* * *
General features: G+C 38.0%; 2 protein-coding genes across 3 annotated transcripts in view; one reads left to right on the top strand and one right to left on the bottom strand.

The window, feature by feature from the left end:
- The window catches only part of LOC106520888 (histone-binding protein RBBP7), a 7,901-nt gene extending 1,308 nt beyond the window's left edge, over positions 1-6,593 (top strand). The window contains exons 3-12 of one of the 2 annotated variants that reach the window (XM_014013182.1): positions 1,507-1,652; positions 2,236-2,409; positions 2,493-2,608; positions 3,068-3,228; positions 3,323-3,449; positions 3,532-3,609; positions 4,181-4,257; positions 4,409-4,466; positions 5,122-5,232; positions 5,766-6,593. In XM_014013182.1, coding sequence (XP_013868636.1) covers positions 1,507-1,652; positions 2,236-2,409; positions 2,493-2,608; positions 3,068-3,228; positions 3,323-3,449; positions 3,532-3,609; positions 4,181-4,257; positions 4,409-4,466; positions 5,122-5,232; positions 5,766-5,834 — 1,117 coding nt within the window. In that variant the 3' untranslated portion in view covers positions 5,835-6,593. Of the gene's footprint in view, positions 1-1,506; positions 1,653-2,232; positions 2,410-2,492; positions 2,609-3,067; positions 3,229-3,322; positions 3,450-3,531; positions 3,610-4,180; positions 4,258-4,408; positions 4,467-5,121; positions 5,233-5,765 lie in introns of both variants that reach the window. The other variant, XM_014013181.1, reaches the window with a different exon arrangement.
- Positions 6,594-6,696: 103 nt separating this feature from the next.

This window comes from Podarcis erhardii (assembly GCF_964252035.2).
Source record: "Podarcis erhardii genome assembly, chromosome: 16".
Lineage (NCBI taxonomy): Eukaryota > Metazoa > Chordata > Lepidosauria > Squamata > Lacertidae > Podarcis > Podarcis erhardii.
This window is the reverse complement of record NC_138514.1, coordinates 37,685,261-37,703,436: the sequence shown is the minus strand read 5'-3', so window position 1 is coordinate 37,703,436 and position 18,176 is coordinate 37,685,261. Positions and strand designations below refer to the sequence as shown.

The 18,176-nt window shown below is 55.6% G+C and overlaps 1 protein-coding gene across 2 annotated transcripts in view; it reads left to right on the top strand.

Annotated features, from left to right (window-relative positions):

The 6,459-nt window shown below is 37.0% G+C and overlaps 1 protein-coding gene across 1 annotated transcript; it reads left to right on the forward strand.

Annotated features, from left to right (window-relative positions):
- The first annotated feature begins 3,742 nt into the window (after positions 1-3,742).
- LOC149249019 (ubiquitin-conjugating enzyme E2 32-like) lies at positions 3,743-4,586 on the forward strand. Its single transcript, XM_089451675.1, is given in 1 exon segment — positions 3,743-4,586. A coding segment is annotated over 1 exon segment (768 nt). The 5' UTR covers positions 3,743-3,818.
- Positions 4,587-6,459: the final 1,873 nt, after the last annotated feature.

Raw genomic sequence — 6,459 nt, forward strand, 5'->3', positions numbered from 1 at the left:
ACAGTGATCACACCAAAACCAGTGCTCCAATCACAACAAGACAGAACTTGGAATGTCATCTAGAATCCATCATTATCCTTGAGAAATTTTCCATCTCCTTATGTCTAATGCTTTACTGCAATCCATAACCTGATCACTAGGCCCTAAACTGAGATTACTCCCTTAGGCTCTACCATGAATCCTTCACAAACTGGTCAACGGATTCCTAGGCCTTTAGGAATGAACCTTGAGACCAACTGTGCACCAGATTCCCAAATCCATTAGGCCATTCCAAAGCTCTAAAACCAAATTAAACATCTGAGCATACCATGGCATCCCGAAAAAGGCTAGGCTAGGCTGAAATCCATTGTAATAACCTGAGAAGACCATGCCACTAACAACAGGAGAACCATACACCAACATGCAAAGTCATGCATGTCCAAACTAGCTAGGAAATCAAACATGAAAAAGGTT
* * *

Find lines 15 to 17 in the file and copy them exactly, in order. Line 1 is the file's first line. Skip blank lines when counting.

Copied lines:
- Positions 4,587-6,459: the final 1,873 nt, after the last annotated feature.

Raw genomic sequence — 6,459 nt, forward strand, 5'->3', positions numbered from 1 at the left:
ACAGTGATCACACCAAAACCAGTGCTCCAATCACAACAAGACAGAACTTGGAATGTCATCTAGAATCCATCATTATCCTTGAGAAATTTTCCATCTCCTTATGTCTAATGCTTTACTGCAATCCATAACCTGATCACTAGGCCCTAAACTGAGATTACTCCCTTAGGCTCTACCATGAATCCTTCACAAACTGGTCAACGGATTCCTAGGCCTTTAGGAATGAACCTTGAGACCAACTGTGCACCAGATTCCCAAATCCATTAGGCCATTCCAAAGCTCTAAAACCAAATTAAACATCTGAGCATACCATGGCATCCCGAAAAAGGCTAGGCTAGGCTGAAATCCATTGTAATAACCTGAGAAGACCATGCCACTAACAACAGGAGAACCATACACCAACATGCAAAGTCATGCATGTCCAAACTAGCTAGGAAATCAAACATGAAAAAGGTT